Sunday, 12 October 2014

A member of our state parliament died

yesterday. He had won his seat again but requested leave - which was granted - because he had a brain tumour. It was, he assured everyone, something that could be treated. He expected to recover and resume his parliamentary duties. He did not.
Perhaps he genuinely expected to do so but I doubt it. He had a medical background and must have been more aware of the likely prognosis than most people.
I knew the man. I did not know him well but he was a frequent traveller on the same train and we would sometimes have a chat. Someone else had once pointed me out to him as "the person who writes the letters to the paper".
He spoke to me first just by saying, "My name's ..... and I liked the letter you had in the paper yesterday. Thanks for writing it."
I have no idea now what the letter was about but I was pleasantly surprised that he did not expect to be recognised. He did not say he was an MP or talk about politics.
We never talked directly about politics. He would sometimes raise a policy issue with me. I soon found out that he genuinely wanted to know what I thought. It was not idle chatter. He would sometimes scribble a note down. He quoted me on a couple of occasions - accurately.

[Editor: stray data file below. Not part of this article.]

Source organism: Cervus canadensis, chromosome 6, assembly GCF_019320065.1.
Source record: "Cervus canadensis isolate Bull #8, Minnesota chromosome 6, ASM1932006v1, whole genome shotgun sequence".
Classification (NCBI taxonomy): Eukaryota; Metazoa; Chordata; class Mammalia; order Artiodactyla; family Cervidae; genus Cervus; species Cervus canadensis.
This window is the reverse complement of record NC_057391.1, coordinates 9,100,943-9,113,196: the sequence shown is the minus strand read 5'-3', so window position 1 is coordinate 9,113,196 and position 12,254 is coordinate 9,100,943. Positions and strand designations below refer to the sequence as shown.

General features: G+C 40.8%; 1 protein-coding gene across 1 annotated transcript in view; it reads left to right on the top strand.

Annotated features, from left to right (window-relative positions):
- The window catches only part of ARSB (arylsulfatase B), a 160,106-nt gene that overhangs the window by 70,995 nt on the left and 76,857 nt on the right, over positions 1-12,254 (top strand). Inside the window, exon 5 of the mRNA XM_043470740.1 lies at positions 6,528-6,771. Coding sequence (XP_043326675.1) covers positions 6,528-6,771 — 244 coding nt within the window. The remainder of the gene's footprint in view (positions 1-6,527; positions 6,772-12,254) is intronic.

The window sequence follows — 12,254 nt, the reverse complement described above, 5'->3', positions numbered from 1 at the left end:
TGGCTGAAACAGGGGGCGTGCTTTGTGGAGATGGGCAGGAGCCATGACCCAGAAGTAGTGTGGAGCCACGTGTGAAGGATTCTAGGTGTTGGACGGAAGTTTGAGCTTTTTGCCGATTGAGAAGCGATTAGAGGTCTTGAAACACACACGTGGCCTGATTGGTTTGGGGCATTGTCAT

He was once a member of a major political party. They parted company and he went to his electorate as an "independent". People were, rightly, cynical. Is any politician truly independent?
He tried to be. On more than one occasion he actively tried to discover which way his electorate wanted him to vote on an issue.
It was hard work. He worked long hours in parliament and in his electorate. He gave a great deal of quiet help to a very, very young member of the Upper House who was catapulted into parliament when the first person on the ticket for the disability oriented party died unexpectedly.
He was perhaps more realistic than many politicians. He knew the limitations of government and his own as an independent member of it.
We did not always agree but I grew to respect him. I think he genuinely believed he was there to represent the people in his electorate. Replacing him will not be easy.

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